The amounts Johnson advanced to petitioner were carried in its accounts payable ledger as an open account. The facts disclose that the entries in this account were made from petitioner's journal, indicating that petitioner's book of original entry showed that such advances were loans rather than paid-in surplus. The transaction involving the advances to petitioner by its president were consistently treated on its books as loans from 1938 until on or about April 18, 1942.

Petitioner states, however, that the designation of account No. 422 as an account payable of petition was in error and that book entries are evidentiary merely and not conclusive, citing Doyle v. Mitchell Bros. Co., 247 U.S. 179, and other cases. Petitioner points to the foreign corporation franchise tax returns filed with the Department of Revenue of the State of Louisiana as well as the Federal tax return filed for the year 1940 as proof of its contention that the credit balances of the W. H. Johnson account really represented equity invested capital. It was required that petitioner include in those tax returns certain balance sheet items which on the state tax returns included an item for paid-in surplus and on the Federal tax return included an item for paid-in or capital surplus. These returns petitioner states ‘are evidence of actual use of said funds as paid-in surplus; and said returns are documentary evidence of the manner in which the corporation regarded the funds as ‘paid-in surplus'.‘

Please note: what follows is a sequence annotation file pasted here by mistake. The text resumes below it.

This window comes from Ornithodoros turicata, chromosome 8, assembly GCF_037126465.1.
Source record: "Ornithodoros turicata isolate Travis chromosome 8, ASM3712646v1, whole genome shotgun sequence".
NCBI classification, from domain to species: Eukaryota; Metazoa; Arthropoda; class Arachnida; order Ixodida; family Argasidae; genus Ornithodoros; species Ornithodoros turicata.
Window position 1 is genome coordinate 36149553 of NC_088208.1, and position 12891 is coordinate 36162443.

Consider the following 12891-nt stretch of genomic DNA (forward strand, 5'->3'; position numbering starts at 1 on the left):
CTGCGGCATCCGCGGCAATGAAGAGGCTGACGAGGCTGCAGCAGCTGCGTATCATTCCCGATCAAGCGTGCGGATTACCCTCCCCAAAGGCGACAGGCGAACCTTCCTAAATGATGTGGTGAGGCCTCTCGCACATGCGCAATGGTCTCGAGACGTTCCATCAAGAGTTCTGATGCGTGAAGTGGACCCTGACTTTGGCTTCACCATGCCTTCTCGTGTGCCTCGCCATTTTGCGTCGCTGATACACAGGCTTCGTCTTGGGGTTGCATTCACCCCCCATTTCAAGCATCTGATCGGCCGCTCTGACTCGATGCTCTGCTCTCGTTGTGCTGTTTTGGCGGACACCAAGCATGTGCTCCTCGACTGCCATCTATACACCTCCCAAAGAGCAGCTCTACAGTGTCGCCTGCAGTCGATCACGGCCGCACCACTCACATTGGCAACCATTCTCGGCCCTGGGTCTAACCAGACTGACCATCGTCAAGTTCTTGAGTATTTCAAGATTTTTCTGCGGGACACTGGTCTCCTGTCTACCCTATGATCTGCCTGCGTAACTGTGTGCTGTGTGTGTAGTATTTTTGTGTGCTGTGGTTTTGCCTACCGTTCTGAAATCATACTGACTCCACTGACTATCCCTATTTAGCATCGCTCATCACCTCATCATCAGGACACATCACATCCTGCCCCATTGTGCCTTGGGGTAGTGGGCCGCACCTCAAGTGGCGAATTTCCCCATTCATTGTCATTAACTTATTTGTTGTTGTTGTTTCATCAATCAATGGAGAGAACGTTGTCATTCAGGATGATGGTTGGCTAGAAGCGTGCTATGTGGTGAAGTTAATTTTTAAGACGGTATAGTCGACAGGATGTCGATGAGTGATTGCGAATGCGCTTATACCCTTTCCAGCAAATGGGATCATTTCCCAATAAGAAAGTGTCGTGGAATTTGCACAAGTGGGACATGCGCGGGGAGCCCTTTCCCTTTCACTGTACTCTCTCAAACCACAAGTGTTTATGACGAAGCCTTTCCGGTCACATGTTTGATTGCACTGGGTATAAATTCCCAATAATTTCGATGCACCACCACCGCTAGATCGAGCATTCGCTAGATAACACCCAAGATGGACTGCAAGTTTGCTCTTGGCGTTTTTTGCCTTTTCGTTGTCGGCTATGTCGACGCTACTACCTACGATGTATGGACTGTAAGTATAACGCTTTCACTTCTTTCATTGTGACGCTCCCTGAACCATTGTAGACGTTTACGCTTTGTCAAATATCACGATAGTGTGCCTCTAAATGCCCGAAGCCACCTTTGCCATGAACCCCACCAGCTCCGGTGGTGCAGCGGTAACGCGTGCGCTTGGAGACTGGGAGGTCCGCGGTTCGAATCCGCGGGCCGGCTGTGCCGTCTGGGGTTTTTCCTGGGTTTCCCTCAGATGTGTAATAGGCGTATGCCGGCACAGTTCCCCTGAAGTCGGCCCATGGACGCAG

It should be noted, however, that there is a discrepancy between the credit balances shown in the open account and the totals indicated as paid-in surplus in certain of the above mentioned tax returns. The state tax returns, upon which respondent relies principally in support of his contention, show that paid-in surplus as of December 31, 1939 and 1940, was $90,724.16 and $143,047.86, respectively, whereas the credit balances of the open account on those same dates were $83,444.25 and $109.757.40, respectively. The Federal tax return filed in 1940 likewise indicates a paid-in surplus different from the credit balance contained in the open account for the same period. We can not find in the record before us any satisfactory explanation of these discrepancies. The balance sheet attached to the Federal tax return for 1941 is not convincing evidence in support of petitioner's contention, as it was not made out until April 1942, when, so far as the record shows, Johnson first authorized the transfer of the credit balance in the open account involved to paid-in surplus.